“I was waiting for you to do the right thing.  I warned you, Mrs. Hutchins.  I told you I had something in my possession destined to cause you great harm.  I begged you not to make me use it.”

“And what did it get you, in the end?  You’re no closer to finding Carl now than you were before.”

“It got me definitive proof that you know more than you’re saying about your husband’s disappearance.  For all I know, your entire grieving widow act is nothing more than a soggy subterfuge to throw me off track.”

“The fact that you can say that with a straight face proves to me that you’ve never, ever suffered the kind of loss that I have.”

“I have not,” he agreed.  “I’m very fortunate in that regard.”

“I’ve had you investigated, Mr. Hamilton.”

“Really?  What for?  My life is pretty much an open book.”

“Too open,” Rachel agreed.  “Most people have at least one skeleton in their closets.  A murky period of time no one will talk about, a record conveniently expunged.  You, on the other hand, have practically every moment of existence dutifully accounted for.”

“And that’s a problem?”

“That’s suspicious.”

“Maybe in your world.”

“You’re hiding something.  You have been from the beginning.  No one’s record is that pristine, unless it’s been deliberately wiped clean.  Or doctored.”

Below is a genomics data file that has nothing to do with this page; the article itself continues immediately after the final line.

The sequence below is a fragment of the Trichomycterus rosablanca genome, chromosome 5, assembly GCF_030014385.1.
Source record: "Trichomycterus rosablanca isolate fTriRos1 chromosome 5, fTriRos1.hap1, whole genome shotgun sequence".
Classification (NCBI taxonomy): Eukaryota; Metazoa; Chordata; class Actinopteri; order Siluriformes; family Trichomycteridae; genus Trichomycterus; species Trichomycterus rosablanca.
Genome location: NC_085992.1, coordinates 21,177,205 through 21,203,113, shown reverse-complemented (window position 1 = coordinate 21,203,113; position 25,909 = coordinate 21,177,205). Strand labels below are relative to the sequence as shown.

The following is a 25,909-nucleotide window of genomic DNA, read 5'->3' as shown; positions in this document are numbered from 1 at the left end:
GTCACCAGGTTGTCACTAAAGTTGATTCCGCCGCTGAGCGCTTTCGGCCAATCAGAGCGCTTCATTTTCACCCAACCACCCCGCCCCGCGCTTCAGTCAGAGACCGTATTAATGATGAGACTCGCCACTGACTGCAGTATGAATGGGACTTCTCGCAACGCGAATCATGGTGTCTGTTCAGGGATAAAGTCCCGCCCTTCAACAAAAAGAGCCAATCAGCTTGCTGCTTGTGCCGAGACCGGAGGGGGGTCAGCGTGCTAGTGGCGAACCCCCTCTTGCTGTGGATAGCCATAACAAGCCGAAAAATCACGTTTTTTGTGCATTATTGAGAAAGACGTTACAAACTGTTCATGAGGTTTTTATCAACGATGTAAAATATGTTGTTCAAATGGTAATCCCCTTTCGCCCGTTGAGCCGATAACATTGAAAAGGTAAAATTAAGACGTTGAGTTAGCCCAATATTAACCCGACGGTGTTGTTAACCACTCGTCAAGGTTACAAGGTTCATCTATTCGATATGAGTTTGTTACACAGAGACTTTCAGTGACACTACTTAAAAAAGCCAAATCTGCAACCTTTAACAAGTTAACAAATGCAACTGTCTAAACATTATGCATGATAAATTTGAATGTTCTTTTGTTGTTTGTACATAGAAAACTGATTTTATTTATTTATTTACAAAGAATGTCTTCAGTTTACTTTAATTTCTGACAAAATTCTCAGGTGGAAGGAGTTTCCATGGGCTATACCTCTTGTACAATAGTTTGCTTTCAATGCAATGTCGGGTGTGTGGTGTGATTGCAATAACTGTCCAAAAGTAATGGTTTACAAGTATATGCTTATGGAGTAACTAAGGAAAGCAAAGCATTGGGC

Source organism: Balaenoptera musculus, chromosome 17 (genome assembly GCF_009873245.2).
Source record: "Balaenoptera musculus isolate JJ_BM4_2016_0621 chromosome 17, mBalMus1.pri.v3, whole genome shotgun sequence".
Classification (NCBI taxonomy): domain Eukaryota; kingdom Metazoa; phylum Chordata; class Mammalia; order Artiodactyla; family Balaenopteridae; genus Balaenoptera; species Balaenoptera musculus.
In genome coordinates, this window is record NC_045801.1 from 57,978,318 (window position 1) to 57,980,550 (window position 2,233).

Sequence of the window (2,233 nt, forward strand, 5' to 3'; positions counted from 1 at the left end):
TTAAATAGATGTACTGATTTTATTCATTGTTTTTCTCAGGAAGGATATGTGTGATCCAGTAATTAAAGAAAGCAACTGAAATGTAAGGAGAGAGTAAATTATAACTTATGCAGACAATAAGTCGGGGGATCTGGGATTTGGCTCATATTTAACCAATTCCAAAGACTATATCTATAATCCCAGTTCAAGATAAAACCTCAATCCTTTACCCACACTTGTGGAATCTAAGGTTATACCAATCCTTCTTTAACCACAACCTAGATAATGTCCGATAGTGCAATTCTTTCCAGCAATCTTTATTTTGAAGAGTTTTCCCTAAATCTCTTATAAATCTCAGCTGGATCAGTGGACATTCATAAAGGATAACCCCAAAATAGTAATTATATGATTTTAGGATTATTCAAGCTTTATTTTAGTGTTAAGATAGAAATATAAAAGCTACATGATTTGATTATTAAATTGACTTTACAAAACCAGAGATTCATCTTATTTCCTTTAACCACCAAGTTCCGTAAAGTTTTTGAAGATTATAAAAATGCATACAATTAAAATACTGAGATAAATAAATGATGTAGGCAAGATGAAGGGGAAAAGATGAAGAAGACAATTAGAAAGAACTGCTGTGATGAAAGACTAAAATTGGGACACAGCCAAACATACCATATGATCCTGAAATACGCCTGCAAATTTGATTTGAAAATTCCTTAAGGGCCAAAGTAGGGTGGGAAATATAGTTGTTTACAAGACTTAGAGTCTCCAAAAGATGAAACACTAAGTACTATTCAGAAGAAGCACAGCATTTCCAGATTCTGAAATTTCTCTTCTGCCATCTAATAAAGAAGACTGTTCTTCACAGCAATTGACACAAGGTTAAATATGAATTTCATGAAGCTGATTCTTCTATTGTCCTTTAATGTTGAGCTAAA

Chase laughed.  “What a disturbing view of the world.  Innocence proves guilt.  How very, very Lewis Carroll of you.”

“You’ve got a vendetta against this family,” Rachel went on.  “Why else would you have been so single-minded about going after my son, my granddaughter, my husband…”

“Your son confessed to murder.  Your granddaughter absconded with a deathly sick boy whose parents claimed he was incapable of making rational decisions.  And your husband violated the terms of his agreement with the US government.  You said it, Mrs. Hutchins, a personal vendetta, one and all.”  Chase observed, “During the same period of time, I also arrested Mrs. Harrison for Physician Assisted Suicide, attempted to bring Ms. Love to justice for her role in Ms. Gallant’s family’s kidnapping and strenuously pushed to have your daughter-in-law’s hit and run investigated.  Not to mention the few hundred other criminal cases on my docket.  May I presume you’ve decided not to make those particular incidents all about yourself at this time?”

Rachel shook her head in disgust.  “You are a loathsome man.”

“Duly noted.”

“And you are headed for one hell of a fall,” Rachel promised.

“Quite likely.  No one provokes an enemy like Carl Hutchins and gets away with it for long.”

“And what is that supposed to mean?” Rachel snapped.

“It means that I knew from the first moment I decided to pursue his case that, eventually, I’d suffer the Wrath of Carl.  I am aware of what happens to people who… upset… your husband.  And if I didn’t, then Spencer Harrison’s fate made it crystal clear.  I know my days are numbered.  But, if you’ve read my biography as closely as you claim, I’m sure you’ve noticed one underlying theme – I am really tough to take down.”

Rachel smiled grimly.  “So am I.”